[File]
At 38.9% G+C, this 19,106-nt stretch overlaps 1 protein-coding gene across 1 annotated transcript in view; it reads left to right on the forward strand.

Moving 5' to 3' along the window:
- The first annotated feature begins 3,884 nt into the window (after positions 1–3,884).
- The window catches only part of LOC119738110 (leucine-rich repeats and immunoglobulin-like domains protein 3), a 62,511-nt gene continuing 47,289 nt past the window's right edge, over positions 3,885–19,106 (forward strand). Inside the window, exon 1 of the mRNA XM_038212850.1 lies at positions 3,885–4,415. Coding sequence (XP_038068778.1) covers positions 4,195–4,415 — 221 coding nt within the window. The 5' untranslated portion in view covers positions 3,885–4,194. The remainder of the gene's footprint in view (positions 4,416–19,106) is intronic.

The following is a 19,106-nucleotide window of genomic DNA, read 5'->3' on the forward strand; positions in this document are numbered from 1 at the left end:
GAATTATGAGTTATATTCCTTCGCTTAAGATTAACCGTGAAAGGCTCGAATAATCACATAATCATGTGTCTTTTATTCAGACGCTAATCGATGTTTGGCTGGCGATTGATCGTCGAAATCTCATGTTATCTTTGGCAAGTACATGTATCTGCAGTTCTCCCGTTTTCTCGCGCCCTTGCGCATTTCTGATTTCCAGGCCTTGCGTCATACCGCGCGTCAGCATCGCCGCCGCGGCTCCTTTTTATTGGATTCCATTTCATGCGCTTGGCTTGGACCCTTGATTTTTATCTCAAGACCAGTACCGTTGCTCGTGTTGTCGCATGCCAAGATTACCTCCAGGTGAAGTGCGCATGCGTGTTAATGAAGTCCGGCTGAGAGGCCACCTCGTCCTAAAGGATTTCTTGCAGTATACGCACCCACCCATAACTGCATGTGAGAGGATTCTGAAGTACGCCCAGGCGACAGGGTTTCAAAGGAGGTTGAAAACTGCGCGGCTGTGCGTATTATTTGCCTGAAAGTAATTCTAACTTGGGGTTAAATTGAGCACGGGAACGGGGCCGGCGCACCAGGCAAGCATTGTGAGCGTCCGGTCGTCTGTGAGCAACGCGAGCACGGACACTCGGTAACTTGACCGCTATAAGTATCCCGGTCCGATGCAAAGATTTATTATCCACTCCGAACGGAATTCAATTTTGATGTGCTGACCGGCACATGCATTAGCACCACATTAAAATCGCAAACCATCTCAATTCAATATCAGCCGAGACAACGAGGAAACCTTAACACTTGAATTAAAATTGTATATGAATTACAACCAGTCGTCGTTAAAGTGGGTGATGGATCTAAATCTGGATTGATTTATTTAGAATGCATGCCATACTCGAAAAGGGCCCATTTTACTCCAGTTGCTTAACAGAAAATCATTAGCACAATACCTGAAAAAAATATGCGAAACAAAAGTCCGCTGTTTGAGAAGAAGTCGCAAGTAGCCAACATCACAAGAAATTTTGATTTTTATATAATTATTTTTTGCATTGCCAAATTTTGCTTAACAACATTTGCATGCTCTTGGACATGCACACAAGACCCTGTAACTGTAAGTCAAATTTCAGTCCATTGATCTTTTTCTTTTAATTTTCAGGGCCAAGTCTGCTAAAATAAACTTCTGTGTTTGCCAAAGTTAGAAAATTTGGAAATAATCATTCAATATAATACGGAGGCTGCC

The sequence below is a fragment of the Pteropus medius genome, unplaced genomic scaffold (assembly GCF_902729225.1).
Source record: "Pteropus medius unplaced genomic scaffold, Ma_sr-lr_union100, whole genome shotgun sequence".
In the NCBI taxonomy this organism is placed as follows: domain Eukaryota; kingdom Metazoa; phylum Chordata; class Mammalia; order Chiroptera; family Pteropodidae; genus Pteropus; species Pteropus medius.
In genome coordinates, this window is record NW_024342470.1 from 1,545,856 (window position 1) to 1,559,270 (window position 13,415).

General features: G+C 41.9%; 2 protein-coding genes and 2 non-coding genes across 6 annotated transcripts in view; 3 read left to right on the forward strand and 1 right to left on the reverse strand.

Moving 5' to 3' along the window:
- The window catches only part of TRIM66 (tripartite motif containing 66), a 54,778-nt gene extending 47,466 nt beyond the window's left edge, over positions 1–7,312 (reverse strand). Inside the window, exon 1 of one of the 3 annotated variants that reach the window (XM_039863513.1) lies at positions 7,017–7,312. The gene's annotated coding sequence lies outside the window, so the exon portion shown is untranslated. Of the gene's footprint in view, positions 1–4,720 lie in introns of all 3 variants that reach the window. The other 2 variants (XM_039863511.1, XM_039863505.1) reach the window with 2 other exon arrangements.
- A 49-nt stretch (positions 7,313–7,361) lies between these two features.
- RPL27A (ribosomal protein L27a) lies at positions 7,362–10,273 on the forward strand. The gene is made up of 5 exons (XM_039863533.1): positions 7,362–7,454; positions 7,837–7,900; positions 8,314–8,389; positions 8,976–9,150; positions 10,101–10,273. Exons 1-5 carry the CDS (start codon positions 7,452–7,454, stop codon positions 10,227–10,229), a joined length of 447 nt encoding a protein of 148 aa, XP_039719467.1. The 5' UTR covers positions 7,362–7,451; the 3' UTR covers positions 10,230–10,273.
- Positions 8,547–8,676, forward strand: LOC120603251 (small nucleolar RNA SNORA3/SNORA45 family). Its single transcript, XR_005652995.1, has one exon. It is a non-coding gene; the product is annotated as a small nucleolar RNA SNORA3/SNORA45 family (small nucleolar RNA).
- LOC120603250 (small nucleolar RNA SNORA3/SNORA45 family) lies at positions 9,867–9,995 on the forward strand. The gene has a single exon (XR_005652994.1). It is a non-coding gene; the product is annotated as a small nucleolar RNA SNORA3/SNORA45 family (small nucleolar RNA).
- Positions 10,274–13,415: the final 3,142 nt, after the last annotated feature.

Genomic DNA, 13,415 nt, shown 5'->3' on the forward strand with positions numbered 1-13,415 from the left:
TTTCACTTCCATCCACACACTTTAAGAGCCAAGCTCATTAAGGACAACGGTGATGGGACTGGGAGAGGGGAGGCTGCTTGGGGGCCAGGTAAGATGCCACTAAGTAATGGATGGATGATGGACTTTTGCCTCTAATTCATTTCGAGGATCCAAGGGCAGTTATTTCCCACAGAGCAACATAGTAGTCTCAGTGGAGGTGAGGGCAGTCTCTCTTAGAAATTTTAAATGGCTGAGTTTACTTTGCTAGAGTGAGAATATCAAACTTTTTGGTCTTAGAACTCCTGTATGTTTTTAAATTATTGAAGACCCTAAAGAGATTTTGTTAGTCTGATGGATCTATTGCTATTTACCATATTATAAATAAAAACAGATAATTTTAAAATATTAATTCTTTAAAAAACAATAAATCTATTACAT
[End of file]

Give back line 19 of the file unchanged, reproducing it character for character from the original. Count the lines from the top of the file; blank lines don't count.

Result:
Genomic DNA, 13,415 nt, shown 5'->3' on the forward strand with positions numbered 1-13,415 from the left: